Geochronologyof detritalmuscovite and zircon constrains the sediment provenance changes in the Yangtze River during the late Cenozoic
X. Sun, C. Li, K.F. Kuiper, J. Wang, Y. Tian, P. Vermeesch, Z. Zhang, J. Zhao and J.R. Wijbrans
Issue: Vol 30, No 4, August 2018 pp. 636 - 649
Info: Article, PDF ( 4.58Mb )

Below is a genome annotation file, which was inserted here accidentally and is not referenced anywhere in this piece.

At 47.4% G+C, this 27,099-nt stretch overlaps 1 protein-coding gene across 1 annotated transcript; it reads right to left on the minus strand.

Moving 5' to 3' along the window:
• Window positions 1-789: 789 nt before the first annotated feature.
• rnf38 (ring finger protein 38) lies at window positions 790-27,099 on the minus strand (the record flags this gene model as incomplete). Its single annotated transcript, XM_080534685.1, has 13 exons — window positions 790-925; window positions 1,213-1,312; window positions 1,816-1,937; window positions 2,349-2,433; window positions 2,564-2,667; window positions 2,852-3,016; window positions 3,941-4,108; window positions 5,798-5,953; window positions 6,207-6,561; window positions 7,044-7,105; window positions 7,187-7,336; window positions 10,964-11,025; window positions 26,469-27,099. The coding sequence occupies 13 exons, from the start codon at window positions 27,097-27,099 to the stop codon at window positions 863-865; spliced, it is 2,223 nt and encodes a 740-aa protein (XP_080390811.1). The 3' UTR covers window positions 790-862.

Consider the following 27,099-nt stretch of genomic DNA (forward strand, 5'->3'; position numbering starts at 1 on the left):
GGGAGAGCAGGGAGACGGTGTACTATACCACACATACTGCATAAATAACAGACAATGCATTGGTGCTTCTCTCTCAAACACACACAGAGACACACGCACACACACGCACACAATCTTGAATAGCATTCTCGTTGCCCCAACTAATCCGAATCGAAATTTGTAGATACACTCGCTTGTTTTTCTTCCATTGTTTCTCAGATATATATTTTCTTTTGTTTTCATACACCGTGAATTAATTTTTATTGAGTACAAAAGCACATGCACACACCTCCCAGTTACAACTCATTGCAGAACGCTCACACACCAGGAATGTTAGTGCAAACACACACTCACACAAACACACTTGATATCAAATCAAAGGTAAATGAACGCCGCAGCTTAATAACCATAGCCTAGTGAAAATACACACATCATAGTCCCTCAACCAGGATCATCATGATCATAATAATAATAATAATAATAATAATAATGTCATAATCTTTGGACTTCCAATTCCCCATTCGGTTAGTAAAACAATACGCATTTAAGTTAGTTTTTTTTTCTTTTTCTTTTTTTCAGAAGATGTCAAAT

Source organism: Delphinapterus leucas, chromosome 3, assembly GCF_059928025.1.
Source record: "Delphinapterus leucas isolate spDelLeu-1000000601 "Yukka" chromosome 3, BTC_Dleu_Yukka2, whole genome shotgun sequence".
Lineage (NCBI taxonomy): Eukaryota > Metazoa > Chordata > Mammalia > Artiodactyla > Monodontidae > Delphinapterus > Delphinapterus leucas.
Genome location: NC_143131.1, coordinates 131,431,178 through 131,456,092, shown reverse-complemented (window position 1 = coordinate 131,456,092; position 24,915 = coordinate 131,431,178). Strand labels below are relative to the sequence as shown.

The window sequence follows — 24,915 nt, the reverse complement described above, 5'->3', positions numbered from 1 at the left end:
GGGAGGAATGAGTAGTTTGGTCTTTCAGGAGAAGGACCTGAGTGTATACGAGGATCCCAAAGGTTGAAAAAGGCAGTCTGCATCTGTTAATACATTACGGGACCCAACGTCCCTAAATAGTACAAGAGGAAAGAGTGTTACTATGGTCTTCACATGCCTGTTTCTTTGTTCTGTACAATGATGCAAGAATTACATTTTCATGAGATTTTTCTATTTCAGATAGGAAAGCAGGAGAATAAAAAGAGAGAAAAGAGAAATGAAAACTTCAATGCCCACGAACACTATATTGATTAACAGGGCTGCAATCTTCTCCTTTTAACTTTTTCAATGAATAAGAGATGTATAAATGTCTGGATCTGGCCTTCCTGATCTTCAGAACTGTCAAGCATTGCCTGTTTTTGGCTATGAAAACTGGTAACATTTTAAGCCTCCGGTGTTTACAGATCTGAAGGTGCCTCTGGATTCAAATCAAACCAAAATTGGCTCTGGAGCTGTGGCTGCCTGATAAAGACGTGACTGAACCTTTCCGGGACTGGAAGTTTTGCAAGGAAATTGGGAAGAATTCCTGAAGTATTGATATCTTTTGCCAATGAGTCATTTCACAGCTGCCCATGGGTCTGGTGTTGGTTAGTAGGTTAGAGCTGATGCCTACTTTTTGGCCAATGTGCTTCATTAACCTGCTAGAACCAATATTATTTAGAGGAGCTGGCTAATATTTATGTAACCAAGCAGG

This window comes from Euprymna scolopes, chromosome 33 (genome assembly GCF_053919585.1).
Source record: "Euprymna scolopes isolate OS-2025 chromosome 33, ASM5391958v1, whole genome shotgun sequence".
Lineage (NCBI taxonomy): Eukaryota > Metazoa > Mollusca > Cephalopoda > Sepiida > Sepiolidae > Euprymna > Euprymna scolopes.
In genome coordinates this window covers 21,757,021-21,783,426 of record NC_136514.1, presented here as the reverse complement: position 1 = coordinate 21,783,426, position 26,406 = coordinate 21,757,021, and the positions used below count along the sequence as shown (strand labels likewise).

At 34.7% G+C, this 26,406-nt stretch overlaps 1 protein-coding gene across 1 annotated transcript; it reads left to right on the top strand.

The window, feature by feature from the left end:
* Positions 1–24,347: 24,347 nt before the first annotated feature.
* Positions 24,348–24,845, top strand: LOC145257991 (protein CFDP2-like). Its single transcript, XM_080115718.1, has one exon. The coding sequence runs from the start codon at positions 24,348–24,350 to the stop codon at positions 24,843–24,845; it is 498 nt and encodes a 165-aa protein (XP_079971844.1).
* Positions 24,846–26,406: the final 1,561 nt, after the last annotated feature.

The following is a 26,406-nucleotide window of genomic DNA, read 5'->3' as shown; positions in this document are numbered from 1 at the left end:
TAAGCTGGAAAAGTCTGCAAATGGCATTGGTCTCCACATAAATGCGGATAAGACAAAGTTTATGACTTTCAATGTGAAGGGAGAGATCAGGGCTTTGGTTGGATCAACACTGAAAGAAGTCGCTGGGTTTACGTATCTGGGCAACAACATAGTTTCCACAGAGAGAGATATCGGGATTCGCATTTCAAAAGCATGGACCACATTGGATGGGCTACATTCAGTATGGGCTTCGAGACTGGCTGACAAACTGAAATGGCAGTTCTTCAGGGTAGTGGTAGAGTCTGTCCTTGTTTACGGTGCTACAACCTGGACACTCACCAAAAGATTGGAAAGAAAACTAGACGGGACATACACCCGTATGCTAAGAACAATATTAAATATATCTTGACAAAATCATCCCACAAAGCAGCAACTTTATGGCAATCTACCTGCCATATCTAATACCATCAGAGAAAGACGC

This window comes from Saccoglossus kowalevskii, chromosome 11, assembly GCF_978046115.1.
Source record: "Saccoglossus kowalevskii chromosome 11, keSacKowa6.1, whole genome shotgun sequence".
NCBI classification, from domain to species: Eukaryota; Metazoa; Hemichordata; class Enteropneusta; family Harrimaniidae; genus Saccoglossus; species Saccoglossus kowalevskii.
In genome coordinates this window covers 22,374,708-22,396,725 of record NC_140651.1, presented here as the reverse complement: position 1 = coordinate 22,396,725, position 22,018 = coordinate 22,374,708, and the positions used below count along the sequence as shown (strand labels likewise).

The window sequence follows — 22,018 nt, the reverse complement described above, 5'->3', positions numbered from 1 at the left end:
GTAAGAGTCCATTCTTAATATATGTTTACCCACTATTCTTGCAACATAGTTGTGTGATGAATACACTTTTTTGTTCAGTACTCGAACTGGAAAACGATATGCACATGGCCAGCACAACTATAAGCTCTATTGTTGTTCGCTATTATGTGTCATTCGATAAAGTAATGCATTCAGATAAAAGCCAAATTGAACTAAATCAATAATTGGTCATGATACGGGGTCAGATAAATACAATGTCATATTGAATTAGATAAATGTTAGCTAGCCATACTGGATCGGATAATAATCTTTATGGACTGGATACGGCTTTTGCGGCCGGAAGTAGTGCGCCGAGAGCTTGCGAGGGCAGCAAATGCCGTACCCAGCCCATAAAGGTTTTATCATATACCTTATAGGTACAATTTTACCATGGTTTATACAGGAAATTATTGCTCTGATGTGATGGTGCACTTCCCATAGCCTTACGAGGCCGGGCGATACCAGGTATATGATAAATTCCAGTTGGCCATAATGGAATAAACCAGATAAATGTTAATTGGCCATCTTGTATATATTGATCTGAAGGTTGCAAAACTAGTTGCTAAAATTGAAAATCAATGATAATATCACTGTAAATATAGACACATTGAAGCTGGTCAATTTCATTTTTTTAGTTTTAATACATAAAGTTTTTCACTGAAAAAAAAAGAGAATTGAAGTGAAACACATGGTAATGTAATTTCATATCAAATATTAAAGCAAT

The geometry and evolution of rivers originating from the Tibetan plateau are influenced by topography and climate change during the India-Asia collision. The Yangtze River is the longest among these rivers and formed due to capturing many rivers on the eastern Tibetan Plateau by the middle Yangtze. The timing of these capture events is still controversial. Here, we use detrital muscovite 40Ar/39Ar and zircon U–Pb ages to constrain the provenance of late Cenozoic sediments in the Jianghan Basin in the middle reaches of the Yangtze River. The combined data suggest that late Pliocene sediments were mainly derived from a local source in the Jianghan Basin including the Dabie Shan. The middle Pleistocene sediments were derived from the Min River west of the Three Gorges. This implies that at least one river, perhaps the palaeo-Han River, originating from the Dabie Shan region, flowed through the centre of the Jianghan Basin during the late Pliocene. The appearance of sediment from the Min River in the Jianghan Basin somewhere between late Pliocene and middle Pleistocene suggests that the Three Gorges section of the Yangtze River was formed somewhere between late Pliocene and middle Pleistocene (N2– Q 2).